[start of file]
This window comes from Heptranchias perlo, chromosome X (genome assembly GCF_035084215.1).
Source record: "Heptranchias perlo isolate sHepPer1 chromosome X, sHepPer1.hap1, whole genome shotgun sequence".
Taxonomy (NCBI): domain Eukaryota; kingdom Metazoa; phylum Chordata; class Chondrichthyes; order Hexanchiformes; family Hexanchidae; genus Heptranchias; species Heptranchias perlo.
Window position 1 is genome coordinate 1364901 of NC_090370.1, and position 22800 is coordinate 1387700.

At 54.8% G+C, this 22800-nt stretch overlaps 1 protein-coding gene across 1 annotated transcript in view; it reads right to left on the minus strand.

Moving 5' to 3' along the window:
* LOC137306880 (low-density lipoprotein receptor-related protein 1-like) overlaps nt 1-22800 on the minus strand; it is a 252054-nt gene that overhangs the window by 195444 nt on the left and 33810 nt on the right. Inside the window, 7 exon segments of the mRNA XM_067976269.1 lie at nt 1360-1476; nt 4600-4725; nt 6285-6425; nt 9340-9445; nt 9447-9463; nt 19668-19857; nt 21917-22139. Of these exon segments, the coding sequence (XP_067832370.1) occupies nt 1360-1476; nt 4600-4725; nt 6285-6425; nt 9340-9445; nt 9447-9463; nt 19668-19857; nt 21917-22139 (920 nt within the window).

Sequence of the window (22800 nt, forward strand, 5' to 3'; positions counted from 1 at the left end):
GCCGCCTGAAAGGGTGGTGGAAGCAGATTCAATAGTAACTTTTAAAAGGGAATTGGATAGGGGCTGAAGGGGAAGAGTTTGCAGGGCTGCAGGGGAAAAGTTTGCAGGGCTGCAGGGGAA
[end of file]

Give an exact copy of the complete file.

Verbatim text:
This window comes from Heptranchias perlo, chromosome X (genome assembly GCF_035084215.1).
Source record: "Heptranchias perlo isolate sHepPer1 chromosome X, sHepPer1.hap1, whole genome shotgun sequence".
Taxonomy (NCBI): domain Eukaryota; kingdom Metazoa; phylum Chordata; class Chondrichthyes; order Hexanchiformes; family Hexanchidae; genus Heptranchias; species Heptranchias perlo.
Window position 1 is genome coordinate 1364901 of NC_090370.1, and position 22800 is coordinate 1387700.

At 54.8% G+C, this 22800-nt stretch overlaps 1 protein-coding gene across 1 annotated transcript in view; it reads right to left on the minus strand.

Moving 5' to 3' along the window:
* LOC137306880 (low-density lipoprotein receptor-related protein 1-like) overlaps nt 1-22800 on the minus strand; it is a 252054-nt gene that overhangs the window by 195444 nt on the left and 33810 nt on the right. Inside the window, 7 exon segments of the mRNA XM_067976269.1 lie at nt 1360-1476; nt 4600-4725; nt 6285-6425; nt 9340-9445; nt 9447-9463; nt 19668-19857; nt 21917-22139. Of these exon segments, the coding sequence (XP_067832370.1) occupies nt 1360-1476; nt 4600-4725; nt 6285-6425; nt 9340-9445; nt 9447-9463; nt 19668-19857; nt 21917-22139 (920 nt within the window).

Sequence of the window (22800 nt, forward strand, 5' to 3'; positions counted from 1 at the left end):
GCCGCCTGAAAGGGTGGTGGAAGCAGATTCAATAGTAACTTTTAAAAGGGAATTGGATAGGGGCTGAAGGGGAAGAGTTTGCAGGGCTGCAGGGGAAAAGTTTGCAGGGCTGCAGGGGAA